Enteral feeds are increased incrementally and as tolerated, but there is no evidence that intravenous volumes need similarly to be increased in a stepwise manner.
HAVE WE GOT IT RIGHT?
Any initial fluid prescription is no more, but also no less, than best clinical judgment. Whether it is a good best estimate will be influenced by clinical circumstances. The adequacy of a fluid prescription should be monitored carefully. Note birth weight, measure serum creatinine, sodium, and potassium, and start measuring urine output immediately after delivery. Although initial serum biochemistry will reflect maternal concentrations, subsequent infant concentrations will need to be assessed against this baseline. Start a parenteral potassium intake at 2 mmol/kg/day from day 2 and a sodium intake when weight loss of the order of 6% of birth weight has been achieved. Alter the volume of fluid administered, bearing in mind the requirement for hydration as well as the requirement to fulfil nutritional goals. The former will fall as TEWL decreases with postnatal age; the latter will be determined by the energy density of the parenteral nutrition formulation and the volume and nature of any enteral feed.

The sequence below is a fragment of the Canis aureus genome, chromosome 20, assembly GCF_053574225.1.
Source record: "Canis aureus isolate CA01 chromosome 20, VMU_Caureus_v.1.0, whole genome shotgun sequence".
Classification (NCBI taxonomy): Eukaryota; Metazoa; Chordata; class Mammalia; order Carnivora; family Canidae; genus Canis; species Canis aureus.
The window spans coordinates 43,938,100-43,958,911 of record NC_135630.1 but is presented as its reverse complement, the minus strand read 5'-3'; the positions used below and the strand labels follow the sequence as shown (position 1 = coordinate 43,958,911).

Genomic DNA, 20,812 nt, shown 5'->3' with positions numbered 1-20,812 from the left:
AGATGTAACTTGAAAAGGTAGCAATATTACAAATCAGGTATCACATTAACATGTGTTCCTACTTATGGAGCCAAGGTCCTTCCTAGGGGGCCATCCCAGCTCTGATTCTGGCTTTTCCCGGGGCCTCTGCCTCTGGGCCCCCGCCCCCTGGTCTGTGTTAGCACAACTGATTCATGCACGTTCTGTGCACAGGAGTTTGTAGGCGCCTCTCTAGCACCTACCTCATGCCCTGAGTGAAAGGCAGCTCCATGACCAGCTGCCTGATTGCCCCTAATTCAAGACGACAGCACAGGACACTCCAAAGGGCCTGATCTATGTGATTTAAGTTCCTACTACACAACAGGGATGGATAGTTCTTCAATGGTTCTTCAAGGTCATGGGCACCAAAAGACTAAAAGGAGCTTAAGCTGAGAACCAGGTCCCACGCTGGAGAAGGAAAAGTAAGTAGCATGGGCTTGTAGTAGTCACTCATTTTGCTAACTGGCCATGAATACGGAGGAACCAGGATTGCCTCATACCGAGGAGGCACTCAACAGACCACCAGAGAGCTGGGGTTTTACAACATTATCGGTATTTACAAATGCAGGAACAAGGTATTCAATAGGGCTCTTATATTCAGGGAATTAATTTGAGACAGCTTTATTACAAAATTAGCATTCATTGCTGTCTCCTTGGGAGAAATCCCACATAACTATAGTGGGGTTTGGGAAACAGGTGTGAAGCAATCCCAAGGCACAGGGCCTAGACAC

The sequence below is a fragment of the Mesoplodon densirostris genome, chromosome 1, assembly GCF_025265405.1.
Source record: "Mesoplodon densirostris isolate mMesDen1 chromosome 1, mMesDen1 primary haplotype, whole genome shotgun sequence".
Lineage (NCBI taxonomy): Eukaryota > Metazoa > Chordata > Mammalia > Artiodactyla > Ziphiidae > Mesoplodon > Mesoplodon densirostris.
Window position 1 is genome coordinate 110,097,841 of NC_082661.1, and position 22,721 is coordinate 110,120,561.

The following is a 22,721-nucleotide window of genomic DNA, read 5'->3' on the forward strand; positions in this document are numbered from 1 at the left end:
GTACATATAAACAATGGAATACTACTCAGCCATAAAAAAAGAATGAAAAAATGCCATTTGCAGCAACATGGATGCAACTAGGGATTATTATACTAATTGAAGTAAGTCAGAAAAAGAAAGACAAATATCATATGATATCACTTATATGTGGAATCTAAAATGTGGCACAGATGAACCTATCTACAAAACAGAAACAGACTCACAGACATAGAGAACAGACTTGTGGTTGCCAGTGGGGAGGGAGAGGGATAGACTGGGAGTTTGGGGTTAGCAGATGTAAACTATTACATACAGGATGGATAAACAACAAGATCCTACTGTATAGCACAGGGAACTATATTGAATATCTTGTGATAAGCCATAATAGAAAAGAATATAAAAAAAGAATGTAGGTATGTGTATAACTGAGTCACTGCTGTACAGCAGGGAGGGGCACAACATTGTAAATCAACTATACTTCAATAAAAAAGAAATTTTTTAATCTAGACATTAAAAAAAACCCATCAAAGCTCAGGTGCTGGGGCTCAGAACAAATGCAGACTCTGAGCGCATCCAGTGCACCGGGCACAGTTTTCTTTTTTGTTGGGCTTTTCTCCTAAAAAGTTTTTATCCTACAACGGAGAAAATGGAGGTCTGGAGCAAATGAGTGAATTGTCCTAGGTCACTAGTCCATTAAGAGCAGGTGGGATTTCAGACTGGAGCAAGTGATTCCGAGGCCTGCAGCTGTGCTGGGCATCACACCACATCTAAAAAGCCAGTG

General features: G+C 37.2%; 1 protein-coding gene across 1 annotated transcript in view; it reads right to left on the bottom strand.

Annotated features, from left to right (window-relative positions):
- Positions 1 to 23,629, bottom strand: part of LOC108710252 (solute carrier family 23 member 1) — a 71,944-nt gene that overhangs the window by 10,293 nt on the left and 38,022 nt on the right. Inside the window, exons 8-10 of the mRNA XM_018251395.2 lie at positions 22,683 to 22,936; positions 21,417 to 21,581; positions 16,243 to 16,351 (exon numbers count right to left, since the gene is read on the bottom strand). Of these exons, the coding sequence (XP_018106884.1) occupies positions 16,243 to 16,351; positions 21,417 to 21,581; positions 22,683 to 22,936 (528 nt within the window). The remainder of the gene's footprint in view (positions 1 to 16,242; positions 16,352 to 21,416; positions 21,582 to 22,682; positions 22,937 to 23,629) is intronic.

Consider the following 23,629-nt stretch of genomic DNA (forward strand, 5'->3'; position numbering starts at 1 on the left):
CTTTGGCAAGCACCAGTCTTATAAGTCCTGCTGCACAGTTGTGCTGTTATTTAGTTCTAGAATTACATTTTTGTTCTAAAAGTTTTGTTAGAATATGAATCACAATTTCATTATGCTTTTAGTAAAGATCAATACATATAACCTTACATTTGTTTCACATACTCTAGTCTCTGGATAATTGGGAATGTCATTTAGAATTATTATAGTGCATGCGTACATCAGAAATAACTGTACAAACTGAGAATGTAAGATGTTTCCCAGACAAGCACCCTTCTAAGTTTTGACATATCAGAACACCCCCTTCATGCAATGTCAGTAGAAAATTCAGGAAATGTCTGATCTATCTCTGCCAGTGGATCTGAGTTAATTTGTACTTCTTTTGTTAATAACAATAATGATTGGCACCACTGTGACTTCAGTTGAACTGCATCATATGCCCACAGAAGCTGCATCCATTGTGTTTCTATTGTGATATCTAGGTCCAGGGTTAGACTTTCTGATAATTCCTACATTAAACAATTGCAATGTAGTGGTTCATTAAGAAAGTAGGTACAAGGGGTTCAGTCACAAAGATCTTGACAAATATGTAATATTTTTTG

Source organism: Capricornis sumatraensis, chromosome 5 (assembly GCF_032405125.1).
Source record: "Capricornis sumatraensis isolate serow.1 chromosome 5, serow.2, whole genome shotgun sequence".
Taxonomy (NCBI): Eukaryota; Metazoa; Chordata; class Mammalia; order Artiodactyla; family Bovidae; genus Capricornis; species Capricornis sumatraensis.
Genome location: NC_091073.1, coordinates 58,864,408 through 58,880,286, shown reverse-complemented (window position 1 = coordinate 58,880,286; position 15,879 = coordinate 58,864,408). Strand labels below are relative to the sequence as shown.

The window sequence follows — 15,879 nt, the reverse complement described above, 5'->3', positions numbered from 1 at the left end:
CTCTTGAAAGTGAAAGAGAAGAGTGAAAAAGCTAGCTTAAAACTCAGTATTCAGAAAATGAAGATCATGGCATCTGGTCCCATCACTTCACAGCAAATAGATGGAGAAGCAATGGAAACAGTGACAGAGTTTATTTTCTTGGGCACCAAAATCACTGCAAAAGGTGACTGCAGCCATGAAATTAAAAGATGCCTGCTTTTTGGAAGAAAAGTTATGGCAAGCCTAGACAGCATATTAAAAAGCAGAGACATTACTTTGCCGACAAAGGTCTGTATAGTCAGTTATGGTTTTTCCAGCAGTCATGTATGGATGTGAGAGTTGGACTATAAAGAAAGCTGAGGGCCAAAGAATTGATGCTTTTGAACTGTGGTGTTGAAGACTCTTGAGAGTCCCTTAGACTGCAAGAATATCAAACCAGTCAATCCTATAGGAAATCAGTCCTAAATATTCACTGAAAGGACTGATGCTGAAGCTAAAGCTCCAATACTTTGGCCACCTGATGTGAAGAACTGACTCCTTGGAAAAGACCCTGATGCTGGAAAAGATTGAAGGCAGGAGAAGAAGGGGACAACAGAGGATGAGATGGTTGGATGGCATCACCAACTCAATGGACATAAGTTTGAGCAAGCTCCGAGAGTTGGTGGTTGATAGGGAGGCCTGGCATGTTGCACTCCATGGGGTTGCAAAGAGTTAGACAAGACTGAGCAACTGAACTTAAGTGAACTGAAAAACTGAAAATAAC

Satisfactory management is indicated by initial weight loss followed by weight gain, urine output exceeding 1 ml/kg/h, and serum electrolyte concentrations within the normal range. Any temptation to alter sodium and potassium intakes in response to minor fluctuations in serum electrolytes should be resisted. Certainly it should not be necessary to “wait for the daily biochemistry” before writing up the day’s parenteral nutrition prescription. If unstable biochemistry is expected, parenteral nutrition is probably not indicated.
A reduction in urine output should not be missed. Prerenal failure can lead rapidly to renal failure. Oliguria should be managed by optimising intravascular volume, cardiac output, tissue oxygenation, and peripheral perfusion. Unless you are dealing with acute blood loss, normal saline is the recommended fluid for acute intravascular volume support.
The extent to which TEWL is reduced, hypernatraemic dehydration and hyperglycaemia, hyponatraemia and inappropriate weight gain avoided, and temperature stability maintained may be regarded as indices of the overall quality of nursing and medical care and are suitable measures for longitudinal audit.